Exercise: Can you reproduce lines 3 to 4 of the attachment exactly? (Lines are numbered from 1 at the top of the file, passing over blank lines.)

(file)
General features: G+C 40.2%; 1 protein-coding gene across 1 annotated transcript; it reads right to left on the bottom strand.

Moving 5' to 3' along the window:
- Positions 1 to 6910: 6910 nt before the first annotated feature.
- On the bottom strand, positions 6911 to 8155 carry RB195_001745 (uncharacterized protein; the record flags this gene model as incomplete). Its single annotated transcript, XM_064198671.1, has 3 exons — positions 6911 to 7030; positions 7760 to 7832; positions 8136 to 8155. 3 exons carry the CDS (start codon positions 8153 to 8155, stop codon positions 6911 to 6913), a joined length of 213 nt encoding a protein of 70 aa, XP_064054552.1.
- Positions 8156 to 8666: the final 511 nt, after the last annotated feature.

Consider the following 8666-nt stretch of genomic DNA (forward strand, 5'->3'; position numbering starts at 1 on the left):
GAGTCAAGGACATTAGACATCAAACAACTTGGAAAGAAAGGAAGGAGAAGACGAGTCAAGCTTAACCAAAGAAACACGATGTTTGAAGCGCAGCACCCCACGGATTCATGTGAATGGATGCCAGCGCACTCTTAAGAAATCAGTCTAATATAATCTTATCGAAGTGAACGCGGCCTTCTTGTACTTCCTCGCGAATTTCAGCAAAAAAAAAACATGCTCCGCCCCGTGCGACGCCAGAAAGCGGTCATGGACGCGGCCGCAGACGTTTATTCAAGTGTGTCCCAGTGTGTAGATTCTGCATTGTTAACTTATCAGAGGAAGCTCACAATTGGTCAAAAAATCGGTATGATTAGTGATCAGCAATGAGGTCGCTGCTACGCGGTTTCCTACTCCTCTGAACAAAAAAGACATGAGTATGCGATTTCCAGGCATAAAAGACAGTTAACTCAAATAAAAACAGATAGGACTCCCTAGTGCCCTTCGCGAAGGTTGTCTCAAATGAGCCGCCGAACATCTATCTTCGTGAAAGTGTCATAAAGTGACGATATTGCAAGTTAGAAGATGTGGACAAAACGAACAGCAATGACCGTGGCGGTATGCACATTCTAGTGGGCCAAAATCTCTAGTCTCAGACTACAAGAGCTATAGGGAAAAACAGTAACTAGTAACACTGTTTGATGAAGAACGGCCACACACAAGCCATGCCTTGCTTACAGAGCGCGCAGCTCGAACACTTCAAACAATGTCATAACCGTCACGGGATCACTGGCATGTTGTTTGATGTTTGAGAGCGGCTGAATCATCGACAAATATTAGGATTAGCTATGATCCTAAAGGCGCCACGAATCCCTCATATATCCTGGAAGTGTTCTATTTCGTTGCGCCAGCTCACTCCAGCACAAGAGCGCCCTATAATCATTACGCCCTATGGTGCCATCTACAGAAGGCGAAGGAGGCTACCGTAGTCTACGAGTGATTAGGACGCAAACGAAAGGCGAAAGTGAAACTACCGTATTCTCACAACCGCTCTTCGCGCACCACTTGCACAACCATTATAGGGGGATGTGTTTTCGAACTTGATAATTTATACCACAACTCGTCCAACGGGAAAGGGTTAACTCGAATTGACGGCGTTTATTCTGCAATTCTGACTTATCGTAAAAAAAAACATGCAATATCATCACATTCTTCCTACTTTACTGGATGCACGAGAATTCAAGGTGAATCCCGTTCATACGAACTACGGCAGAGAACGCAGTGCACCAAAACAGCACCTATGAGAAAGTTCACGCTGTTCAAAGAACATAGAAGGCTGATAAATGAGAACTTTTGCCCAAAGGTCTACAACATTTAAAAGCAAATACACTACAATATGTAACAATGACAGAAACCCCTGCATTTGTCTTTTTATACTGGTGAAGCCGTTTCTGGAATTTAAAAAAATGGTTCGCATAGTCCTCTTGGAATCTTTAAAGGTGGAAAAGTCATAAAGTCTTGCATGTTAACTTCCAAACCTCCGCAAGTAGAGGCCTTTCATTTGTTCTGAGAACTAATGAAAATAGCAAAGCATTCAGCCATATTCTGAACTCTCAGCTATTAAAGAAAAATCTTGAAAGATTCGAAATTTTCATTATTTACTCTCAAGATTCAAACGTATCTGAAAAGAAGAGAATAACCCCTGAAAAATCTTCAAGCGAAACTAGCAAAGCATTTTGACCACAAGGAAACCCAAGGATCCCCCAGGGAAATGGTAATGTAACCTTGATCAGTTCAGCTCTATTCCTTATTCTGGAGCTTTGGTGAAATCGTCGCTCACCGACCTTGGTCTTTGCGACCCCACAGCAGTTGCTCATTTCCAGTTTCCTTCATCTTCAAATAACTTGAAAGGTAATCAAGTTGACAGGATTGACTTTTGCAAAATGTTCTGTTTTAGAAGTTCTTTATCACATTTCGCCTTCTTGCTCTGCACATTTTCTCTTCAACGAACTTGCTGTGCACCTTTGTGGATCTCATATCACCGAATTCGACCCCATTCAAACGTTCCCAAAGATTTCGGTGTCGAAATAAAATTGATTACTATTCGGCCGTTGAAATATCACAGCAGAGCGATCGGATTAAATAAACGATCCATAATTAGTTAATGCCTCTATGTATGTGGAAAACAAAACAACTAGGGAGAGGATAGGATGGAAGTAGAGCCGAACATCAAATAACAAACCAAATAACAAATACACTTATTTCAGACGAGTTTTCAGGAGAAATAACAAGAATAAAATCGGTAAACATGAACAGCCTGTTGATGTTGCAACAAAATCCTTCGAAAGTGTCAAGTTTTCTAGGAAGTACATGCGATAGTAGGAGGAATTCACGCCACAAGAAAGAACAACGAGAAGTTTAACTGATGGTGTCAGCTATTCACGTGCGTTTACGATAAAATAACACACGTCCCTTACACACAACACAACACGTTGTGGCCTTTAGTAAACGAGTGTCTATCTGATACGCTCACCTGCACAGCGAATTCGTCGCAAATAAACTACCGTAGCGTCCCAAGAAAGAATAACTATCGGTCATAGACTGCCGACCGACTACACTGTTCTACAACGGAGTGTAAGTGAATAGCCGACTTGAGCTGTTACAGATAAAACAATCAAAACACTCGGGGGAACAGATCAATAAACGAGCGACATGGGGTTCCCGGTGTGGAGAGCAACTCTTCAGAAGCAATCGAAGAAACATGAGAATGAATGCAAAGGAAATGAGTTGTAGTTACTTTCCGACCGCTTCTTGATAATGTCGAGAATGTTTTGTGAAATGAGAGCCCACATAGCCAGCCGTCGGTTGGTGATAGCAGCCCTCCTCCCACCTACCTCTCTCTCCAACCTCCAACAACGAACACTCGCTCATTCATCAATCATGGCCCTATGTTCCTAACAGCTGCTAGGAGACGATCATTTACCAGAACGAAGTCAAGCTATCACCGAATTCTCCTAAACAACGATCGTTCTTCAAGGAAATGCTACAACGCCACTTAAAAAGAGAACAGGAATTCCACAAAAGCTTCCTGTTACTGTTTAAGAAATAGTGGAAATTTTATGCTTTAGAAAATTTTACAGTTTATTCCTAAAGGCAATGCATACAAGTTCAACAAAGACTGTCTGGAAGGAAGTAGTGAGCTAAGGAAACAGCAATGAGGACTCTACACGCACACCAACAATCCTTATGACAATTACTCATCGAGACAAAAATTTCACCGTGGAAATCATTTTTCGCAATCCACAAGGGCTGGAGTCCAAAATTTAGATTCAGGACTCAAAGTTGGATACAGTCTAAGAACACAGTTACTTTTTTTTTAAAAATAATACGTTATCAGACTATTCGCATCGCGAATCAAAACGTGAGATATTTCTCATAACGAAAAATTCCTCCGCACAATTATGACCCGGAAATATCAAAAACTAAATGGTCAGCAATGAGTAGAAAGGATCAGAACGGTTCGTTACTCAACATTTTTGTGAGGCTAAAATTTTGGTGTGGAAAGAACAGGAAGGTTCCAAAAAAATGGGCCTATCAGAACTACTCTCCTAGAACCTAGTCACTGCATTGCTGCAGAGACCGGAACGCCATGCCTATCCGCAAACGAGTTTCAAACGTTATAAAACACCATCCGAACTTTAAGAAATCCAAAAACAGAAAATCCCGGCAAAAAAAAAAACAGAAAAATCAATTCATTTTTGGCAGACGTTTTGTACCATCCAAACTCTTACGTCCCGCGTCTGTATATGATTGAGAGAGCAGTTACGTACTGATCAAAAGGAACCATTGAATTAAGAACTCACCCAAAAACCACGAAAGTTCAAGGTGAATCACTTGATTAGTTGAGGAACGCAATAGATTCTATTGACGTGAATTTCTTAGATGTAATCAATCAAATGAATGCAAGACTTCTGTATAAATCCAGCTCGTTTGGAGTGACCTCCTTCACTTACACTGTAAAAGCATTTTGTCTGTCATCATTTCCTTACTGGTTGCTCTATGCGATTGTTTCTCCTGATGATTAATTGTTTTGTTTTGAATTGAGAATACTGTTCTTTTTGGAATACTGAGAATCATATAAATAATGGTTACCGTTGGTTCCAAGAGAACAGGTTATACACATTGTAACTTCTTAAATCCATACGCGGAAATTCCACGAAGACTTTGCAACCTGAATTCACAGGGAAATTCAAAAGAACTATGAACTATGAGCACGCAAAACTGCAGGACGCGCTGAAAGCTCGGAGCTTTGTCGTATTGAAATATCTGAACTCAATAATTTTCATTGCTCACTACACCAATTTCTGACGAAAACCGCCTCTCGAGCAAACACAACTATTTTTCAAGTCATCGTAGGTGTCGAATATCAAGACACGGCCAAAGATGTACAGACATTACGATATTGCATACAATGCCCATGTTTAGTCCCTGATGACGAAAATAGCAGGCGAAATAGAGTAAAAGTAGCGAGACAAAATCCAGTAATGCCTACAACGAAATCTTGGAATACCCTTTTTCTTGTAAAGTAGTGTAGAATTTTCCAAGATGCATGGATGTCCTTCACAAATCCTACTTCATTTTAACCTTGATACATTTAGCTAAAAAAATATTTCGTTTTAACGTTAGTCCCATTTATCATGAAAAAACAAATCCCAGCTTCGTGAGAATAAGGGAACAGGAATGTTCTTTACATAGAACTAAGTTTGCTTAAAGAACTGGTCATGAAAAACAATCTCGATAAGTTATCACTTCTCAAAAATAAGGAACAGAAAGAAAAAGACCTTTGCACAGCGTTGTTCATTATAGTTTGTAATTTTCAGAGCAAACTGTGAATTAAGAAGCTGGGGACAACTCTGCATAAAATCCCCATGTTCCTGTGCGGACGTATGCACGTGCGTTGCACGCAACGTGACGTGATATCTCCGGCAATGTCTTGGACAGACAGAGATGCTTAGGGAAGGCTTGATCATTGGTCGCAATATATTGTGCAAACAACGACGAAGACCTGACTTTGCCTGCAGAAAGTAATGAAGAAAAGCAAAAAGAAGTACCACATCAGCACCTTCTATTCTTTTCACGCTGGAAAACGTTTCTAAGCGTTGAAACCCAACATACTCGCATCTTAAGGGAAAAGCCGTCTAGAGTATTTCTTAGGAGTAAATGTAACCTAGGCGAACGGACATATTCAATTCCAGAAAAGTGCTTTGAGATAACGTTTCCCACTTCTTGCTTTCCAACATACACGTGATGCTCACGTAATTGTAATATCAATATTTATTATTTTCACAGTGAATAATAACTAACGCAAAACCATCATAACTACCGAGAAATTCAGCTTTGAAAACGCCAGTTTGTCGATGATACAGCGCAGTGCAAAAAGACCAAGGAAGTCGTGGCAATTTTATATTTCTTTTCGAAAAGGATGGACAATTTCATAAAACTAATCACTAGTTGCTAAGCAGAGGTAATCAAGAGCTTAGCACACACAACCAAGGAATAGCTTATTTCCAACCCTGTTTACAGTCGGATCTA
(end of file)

- Positions 1 to 6910: 6910 nt before the first annotated feature.
- On the bottom strand, positions 6911 to 8155 carry RB195_001745 (uncharacterized protein; the record flags this gene model as incomplete). Its single annotated transcript, XM_064198671.1, has 3 exons — positions 6911 to 7030; positions 7760 to 7832; positions 8136 to 8155. 3 exons carry the CDS (start codon positions 8153 to 8155, stop codon positions 6911 to 6913), a joined length of 213 nt encoding a protein of 70 aa, XP_064054552.1.